This week we’ve had another reminder of the importance of transparency about lobbying activity.
On Wednesday in the House, Winston Peters forced Immigration Minister Nathan Guy to come clean about an agreement between the Government and a Chinese airline to allow frequent flyers to skip normal border checks when coming into NZ. It’s since come to light that SkyCity has been working with this same airline to bring VIP gamblers into Auckland “seamlessly”.
Peters was only able to do this because he had obtained leaked documents detailing the agreement.
The public have the right to know the extent of the Government’s relationship with SkyCity, which keeps coming up again and again. The Auditor General is currently investigating the Government’s ‘pokies for a Convention Centre’ deal with SkyCity and this latest revelation again raises serious questions about Ministerial influence and fairness.
Instead of stories like this emerging through a flurry of accusations, speculation and dramatic exchanges at Question Time, there needs to be transparency through a proactive lobbying disclosure regime, to make public who is meeting with our decision-makers about what issues.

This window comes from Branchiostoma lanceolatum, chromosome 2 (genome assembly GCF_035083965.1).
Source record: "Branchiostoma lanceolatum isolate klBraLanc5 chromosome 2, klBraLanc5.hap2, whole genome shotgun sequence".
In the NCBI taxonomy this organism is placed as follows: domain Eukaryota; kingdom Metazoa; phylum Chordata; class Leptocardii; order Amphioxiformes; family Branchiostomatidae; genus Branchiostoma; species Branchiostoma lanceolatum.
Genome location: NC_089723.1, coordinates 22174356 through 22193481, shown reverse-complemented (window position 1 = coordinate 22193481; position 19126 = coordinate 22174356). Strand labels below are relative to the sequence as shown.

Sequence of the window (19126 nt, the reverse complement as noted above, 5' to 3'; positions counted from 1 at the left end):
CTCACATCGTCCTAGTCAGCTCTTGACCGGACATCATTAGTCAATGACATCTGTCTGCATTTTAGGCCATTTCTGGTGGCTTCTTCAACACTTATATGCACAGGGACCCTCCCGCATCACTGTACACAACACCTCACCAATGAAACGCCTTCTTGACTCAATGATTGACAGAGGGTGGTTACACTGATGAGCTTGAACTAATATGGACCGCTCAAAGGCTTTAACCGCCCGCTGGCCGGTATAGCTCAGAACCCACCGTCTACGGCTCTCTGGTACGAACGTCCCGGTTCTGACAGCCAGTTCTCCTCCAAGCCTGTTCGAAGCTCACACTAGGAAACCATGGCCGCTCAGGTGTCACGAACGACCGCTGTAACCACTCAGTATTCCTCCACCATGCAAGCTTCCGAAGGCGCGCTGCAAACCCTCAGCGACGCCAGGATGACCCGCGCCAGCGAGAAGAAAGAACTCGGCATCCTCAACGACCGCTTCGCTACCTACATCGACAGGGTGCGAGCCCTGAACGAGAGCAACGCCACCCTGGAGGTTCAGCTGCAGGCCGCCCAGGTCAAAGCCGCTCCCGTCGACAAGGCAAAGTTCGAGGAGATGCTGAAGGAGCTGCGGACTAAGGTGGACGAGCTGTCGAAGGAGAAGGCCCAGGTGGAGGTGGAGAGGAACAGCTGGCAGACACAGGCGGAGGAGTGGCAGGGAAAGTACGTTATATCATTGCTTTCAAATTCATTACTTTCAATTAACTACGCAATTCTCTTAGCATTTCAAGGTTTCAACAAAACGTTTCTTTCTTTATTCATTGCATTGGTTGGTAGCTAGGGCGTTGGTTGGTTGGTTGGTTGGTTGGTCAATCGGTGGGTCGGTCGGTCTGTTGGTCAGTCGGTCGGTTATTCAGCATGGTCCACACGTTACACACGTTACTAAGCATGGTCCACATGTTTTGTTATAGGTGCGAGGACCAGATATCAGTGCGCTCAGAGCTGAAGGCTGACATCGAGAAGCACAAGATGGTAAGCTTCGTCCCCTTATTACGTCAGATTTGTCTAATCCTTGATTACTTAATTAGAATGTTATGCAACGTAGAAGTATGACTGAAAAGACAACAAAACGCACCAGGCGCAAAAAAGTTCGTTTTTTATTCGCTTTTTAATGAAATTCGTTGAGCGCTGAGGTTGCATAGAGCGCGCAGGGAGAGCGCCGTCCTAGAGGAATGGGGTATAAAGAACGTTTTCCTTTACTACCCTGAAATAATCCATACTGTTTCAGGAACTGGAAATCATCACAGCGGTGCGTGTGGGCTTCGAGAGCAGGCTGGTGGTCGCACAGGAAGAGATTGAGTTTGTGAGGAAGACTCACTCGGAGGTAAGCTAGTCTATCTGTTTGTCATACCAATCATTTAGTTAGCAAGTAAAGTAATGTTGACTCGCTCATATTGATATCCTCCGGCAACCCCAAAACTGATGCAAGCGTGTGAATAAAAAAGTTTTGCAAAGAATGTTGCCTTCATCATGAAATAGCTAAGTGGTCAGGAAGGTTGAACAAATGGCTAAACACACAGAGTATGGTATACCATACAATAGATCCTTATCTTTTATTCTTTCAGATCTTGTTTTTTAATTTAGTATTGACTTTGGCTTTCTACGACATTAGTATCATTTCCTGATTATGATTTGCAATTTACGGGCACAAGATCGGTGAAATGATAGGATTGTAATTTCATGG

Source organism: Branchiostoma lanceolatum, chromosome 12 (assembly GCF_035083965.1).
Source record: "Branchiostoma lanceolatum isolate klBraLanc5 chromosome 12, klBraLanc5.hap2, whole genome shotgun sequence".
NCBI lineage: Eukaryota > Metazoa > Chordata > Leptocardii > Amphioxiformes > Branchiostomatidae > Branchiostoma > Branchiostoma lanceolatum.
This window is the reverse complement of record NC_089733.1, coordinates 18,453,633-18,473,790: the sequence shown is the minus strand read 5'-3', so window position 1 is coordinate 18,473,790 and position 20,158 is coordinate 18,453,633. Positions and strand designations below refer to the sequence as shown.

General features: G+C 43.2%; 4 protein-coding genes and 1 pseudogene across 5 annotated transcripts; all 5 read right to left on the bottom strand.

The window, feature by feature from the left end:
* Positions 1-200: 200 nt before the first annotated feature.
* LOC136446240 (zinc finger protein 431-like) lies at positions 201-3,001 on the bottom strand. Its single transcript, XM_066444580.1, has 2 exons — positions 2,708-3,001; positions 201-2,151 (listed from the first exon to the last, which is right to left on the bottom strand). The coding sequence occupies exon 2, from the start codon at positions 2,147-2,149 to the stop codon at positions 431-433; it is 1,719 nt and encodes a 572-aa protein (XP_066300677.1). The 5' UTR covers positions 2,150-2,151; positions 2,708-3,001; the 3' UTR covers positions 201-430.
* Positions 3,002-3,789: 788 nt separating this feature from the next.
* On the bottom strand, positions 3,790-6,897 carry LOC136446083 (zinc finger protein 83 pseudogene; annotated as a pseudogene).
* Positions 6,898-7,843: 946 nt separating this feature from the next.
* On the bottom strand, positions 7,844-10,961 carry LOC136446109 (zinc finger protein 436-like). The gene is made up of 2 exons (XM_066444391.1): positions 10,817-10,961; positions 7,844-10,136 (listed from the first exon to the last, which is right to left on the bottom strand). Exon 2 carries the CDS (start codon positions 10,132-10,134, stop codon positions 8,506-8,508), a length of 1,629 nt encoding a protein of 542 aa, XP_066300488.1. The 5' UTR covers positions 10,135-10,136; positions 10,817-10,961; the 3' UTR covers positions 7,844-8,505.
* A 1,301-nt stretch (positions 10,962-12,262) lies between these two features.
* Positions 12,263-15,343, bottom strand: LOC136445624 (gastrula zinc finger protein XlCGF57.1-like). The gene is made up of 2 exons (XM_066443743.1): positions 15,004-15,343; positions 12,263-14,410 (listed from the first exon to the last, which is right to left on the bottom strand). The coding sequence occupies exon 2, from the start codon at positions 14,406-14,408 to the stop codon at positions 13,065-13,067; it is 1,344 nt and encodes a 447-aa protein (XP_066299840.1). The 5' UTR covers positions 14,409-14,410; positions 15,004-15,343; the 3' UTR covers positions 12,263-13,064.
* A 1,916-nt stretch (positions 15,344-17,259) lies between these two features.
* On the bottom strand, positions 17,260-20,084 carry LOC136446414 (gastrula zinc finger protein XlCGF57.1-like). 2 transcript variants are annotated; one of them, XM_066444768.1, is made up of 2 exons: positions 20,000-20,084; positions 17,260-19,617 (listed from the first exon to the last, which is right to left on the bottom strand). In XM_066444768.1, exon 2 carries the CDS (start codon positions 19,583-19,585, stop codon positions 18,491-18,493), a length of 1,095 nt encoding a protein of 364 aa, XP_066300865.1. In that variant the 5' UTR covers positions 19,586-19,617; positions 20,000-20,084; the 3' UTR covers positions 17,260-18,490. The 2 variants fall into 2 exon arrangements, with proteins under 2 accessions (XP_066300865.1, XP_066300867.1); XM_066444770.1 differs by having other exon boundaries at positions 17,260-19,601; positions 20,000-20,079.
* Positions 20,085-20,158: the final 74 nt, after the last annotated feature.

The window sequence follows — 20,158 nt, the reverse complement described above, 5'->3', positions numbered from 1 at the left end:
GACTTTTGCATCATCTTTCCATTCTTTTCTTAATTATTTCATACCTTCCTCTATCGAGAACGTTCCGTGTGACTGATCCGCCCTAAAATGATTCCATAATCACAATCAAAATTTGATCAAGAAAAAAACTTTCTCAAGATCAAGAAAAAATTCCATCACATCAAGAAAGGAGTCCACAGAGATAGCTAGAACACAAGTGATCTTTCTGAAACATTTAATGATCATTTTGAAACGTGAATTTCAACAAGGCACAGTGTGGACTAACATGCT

The problem is, as I raised in relation to the Snapper example last week, these instances only become public because people know how to ask the right questions or are able to get hold of private documents.
And while this has provided us with yet another example of lobbying activity, it’s also important to remember that this sort of activity is going on all of the time. While some instances, like this, bubble up to the surface and become public knowledge, many others never come to light.